The White House’s announcement last month of a $1 billion public-private investment in early child-care programs, a priority of President Obama’s, presents an opportunity to teach children healthy eating habits. Fortunately for policymakers at both ends of Pennsylvania Avenue, a model piece of legislation was passed last year by the other deliberative body in Washington: the D.C. Council.
In June, the council passed the Healthy Tots Act, which, in addition to raising the nutritional standards of food served in early child-care centers, offers eligible child-care centers grants for nutrition education, among other things. With the funding in place, there is an opportunity to start teaching healthy eating habits as children’s eating patterns develop.
According to research, food preferences are formed in early childhood and affect an individual’s eating habits for life. Starting early is important to give our children the best chance to live healthy and successful lives and turn the tide on our obesity epidemic.
The extent of the problem is startling. According to Let’s Move, one in three children is overweight or obese. On any given day, 30 percent of all 2- and 3-year-olds don’t eat a single vegetable; for those who do, the most commonly consumed vegetables were fried potatoes.
Having healthy food available is a critical first step. But teaching children to eat this food and enjoy it is another challenge. You can’t just put a piece of broccoli in front of a 3-year-old and expect her to dive in with gusto. But most early child-care teachers get almost no training on how to introduce new foods or how to teach children “tasting,” a skill that helps expand palates and break out of the pizza-pasta-nugget rut, or how to talk to children about hunger and satiety.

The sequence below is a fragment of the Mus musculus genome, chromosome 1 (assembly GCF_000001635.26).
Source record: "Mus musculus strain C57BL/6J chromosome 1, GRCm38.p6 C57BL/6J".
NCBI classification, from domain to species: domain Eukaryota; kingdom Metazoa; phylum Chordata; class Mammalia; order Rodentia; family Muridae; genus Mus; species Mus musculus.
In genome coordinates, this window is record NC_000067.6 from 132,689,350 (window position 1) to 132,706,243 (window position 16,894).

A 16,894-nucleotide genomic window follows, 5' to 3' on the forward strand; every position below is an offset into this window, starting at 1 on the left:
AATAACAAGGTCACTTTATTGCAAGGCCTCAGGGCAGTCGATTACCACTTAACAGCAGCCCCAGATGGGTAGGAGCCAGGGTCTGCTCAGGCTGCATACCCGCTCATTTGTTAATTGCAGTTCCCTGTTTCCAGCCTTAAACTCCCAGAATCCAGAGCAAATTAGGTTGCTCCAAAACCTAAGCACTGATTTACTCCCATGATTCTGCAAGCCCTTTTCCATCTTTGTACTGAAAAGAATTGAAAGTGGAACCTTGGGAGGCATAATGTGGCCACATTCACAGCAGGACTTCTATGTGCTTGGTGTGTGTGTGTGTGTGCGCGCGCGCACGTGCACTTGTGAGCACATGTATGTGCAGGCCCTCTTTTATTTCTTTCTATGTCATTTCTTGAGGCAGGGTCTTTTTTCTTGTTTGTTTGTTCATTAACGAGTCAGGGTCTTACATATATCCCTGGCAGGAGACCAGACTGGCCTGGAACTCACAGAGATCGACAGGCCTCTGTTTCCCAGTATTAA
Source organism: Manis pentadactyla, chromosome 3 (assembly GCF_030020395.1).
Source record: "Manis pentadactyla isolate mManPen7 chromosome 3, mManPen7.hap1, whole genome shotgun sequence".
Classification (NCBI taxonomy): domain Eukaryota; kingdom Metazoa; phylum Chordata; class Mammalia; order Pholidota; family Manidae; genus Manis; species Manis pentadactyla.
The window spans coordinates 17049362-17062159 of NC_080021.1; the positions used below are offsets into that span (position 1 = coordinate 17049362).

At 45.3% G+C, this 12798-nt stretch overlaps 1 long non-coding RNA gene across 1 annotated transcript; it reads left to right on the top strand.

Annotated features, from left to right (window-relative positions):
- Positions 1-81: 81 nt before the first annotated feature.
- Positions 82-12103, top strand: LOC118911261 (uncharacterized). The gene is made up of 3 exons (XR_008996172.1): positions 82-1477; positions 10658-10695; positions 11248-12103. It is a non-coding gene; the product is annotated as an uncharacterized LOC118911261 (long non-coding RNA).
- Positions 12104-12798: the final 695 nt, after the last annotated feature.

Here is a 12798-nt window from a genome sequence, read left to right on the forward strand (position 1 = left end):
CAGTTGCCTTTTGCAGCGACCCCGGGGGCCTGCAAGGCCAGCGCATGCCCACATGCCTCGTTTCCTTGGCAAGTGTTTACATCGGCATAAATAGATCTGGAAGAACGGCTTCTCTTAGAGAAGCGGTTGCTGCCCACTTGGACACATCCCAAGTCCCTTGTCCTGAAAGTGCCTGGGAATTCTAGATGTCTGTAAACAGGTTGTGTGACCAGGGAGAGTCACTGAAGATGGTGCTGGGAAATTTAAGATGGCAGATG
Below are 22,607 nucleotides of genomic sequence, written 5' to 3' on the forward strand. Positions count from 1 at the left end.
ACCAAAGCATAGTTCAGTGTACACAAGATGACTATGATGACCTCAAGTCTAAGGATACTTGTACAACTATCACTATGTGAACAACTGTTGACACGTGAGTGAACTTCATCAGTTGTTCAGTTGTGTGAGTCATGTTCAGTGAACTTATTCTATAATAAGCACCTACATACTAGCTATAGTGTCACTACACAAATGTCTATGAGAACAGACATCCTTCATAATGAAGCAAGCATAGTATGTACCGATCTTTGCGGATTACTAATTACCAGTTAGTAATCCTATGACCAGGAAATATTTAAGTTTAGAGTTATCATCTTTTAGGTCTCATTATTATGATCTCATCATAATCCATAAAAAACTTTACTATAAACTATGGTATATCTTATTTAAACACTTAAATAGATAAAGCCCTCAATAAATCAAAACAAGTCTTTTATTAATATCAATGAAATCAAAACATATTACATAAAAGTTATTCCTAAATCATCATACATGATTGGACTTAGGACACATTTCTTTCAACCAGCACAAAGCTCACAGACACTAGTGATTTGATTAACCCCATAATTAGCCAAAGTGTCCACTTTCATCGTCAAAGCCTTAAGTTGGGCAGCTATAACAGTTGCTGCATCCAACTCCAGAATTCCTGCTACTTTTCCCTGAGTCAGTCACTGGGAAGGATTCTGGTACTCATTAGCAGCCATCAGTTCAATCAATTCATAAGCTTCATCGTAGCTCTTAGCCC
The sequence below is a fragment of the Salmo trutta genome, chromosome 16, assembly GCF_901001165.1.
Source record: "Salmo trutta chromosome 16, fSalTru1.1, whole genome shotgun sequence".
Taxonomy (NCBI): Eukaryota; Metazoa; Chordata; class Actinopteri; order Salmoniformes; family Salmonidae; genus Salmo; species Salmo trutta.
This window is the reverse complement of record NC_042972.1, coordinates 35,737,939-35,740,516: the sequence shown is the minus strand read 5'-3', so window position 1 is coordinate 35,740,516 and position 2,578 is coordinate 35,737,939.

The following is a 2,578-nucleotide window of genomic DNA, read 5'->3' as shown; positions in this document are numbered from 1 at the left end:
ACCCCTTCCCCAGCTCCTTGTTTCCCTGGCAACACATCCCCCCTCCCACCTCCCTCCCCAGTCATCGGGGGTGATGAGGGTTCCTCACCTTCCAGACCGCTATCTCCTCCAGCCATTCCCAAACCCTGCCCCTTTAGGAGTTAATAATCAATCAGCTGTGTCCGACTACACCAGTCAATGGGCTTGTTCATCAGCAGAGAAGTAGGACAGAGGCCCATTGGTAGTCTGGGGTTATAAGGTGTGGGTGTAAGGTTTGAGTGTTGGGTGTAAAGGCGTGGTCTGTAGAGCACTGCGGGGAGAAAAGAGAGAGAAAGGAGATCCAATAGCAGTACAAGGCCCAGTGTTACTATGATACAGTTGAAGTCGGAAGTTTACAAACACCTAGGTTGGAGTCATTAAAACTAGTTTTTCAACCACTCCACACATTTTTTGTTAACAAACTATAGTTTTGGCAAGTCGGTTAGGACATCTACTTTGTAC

We’ve worked with hundreds of children, early child-care educators and families to get them excited about eating fruits and vegetables. In our experience, teachers are eager for training and support so they can give children a better start.
Fortunately, every early child-care classroom has time to teach these skills. Morning snack time, a ritual part of every program, is the perfect time to teach children healthy eating habits, not just put food on the table and expect children to know what to do.
We recently made carrot smoothies with children and teachers in seven early child-care centers in the District, Maryland and Virginia. The children, including those who claimed they didn’t like carrots, gulped them down, proud of what they had helped make. The teachers shared the enthusiasm and were eager for more ideas on what they could do in their classrooms.
With training and support, early child-care teachers in the District and elsewhere can play a pivotal role in shaping the eating patterns of our youngest children, setting them up for a lifetime of healthy eating and serving as a model for the rest of the country. They already play an important role in many other aspects of our children’s lives.
It is not just how much we eat but also what we eat that will turn the obesity tide and ensure our children grow up living healthy lives. Just as we think about teaching children letters or colors, we must teach them healthy eating skills.
The writer is founder of First Bites, a nonprofit that aims to encourage preschool-age children, teachers and families to eat more fruits and vegetables.